‘They All Need Protection’
“I see the orchids as a symbol for the rain forests themselves,” he said. “There are other groups in the tropics that also need saving, everything from the trees and the small herbs and the palms and the ferns. They all need protection.”
A striking, delicately striped maroon-and-gold orchid in the shape of a lady slipper is one such plant, Koopowitz points out. Koopowitz’s orchid was bred from a plant brought in from the island of Borneo, where it grows in a preserve.
Before nurseries produced them, each plant would fetch $5,000 to $10,000, he said. Even in the “man-made” form, the orchid is prized and sold by the inch--its price based on its measurement across the leaves, multiplied by $10.
“All these are going to be extinct in the wild in 30 or 40 years . . . . The smugglers are going in (the preserves) and pulling them out,” Koopowitz said.
Of all the endangered plants, Koopowitz chose to concentrate on orchids, although there is some question whether the seeds in general can be used after freezing. In 1980, a group of researchers at Kew Gardens, located in Wakehurst, England, planted several orchid seed samples that had been frozen for about a decade, “and the samples were found to be dead. We don’t know what happened to the seed. Obviously, we’re quite concerned.”
‘Orchids Are Like Jewels’
It’s not known whether orchids cannot be cryogenically preserved, or whether the English researchers erred in their method of freezing or thawing, the two processes during which the seed is most likely to be damaged, Koopowitz said. Once a seed is in the frozen state, it should be fine, he said.
Why did Koopowitz choose orchids?
“Orchids are like jewels in the crown,” Koopowitz declared. “They are the most highly evolved of the flowering plants. They are the most exotic,” he said, and their beauty and mysticism may help garner public support for his project.
Besides aesthetics, though, plants have medical, sometimes life-saving, uses, he said.
Nearly 50% of the chemicals and drugs people use are derived from plants, which evolve and produce these chemicals for self-preservation, Koopowitz said. For example, birth control pills originally were derived from a yam-like plant, dioscorea , that produced a chemical which mimicked progesterone, he said. If animals ate the plant, it would “really mess up their reproductive cycle,” and there would be fewer offspring to feed on that plant, he said. “It’s really a scruffy little plant, too,” but if it had become extinct 50 years ago, mankind would have suffered, he said.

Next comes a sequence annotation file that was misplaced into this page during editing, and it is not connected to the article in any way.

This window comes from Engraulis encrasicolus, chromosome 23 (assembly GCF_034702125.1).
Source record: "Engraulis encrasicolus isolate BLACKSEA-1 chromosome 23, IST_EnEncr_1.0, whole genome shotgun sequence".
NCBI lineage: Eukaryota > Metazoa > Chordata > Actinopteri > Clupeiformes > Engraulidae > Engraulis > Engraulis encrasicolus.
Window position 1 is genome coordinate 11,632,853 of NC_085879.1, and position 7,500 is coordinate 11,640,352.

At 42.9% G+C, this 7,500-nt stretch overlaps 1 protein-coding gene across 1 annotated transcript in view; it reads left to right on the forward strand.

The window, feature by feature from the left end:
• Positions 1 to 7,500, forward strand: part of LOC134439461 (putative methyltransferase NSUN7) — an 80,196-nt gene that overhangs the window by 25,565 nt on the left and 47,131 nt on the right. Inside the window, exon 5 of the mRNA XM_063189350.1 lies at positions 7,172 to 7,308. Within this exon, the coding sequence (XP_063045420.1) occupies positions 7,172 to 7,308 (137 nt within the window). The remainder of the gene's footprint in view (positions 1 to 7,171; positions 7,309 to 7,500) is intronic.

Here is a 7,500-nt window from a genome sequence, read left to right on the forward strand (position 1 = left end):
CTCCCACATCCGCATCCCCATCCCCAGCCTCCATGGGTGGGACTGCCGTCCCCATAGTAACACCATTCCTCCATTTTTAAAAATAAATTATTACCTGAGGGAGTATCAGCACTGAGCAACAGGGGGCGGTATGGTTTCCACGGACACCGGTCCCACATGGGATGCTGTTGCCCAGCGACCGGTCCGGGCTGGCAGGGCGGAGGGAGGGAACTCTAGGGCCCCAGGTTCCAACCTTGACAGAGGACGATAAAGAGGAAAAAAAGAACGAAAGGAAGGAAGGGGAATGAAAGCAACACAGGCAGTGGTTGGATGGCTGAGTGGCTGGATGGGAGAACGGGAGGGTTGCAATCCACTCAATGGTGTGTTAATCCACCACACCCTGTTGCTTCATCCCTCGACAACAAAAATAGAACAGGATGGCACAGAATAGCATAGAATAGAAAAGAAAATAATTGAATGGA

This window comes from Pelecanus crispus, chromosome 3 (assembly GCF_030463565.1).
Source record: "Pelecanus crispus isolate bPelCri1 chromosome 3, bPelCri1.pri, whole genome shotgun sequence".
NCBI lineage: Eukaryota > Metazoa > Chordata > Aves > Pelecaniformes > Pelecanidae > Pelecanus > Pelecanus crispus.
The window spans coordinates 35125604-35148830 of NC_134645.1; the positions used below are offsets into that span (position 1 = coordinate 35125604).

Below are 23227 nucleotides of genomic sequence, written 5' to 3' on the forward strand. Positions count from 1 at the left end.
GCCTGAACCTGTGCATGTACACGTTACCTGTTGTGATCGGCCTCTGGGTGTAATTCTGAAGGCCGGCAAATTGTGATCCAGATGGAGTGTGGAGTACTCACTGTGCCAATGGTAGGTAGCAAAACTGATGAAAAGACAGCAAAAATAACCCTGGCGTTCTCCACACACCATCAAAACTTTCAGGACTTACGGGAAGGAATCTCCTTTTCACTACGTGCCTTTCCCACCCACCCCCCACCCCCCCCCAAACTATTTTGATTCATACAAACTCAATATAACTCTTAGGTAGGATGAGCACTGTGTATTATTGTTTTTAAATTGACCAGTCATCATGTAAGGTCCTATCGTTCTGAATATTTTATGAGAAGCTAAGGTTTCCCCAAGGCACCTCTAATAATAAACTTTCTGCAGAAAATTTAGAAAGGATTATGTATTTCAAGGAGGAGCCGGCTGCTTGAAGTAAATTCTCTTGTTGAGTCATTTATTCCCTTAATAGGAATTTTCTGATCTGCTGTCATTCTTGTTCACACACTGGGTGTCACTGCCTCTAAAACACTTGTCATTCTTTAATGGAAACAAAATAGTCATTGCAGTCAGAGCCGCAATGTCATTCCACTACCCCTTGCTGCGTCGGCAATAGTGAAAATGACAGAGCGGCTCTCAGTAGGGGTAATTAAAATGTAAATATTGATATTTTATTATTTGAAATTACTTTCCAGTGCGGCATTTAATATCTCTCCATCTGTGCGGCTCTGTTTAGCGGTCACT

Plant May Be Extinct
When people discovered that sweeteners such as saccharin and cyclamates were possibly carcinogenic, researchers began to look for other non-sugar sweeteners, he said. They found one in a Mexican plant, stevia , which had leaves that were “excessively sweet.
“The problem is that the specimen they found the sweetness in was a dried plant that they collected in Mexico in 1889. And we think that’s extinct now,” he added.
During World War II, a synthetic drug, Atabrine, was made to combat malaria, replacing quinine, which is made from the bark of a tree that grows in Central America, he said. The synthetic drug was used heavily for many years, but the malaria parasite now has grown immune to the synthetic drug, Koopowitz said. So now people have gone back into the Peruvian forests to collect and breed the tree, cinchona, for better yields of quinine.
“We’d have been in a real fix if that tree had gone extinct,” he said.
“You can’t foresee when you’re going to need a plant . . . . The way discoveries tend to work is that you find things by chance,” he said.
Orchids, the most highly evolved of the flowering plants, “must also contain many of these kinds of chemicals that could be used as medicines. If they ever go extinct, we potentially are impoverishing ourselves,” Koopowitz contends.
Must Raise the Money
Expanding the gene bank for orchids will be a $1.5-million project, involving the purchase of a walk-in freezer, funding for research and establishing an endowment for the bank’s perpetual maintenance, he said. The university administration has given its approval--provided that Koopowitz raises the money himself.
But thousands of plant species will die before then, he predicted, adding:
“Within about 15 years’ time or so, people are going to look at the devastation happening in the natural world, and they’ll look at the few gene banks that there will be, and they’re going to recognize these as very precious resources.
“My guess is that after a period of time, (the gene bank) is going to be seen like a collection of paintings. They’re not going to throw them away. It’s going to be hard to put a price on an endangered species,” Koopowitz said. “What is the intrinsic value of a plant that no longer exists in the world at all?”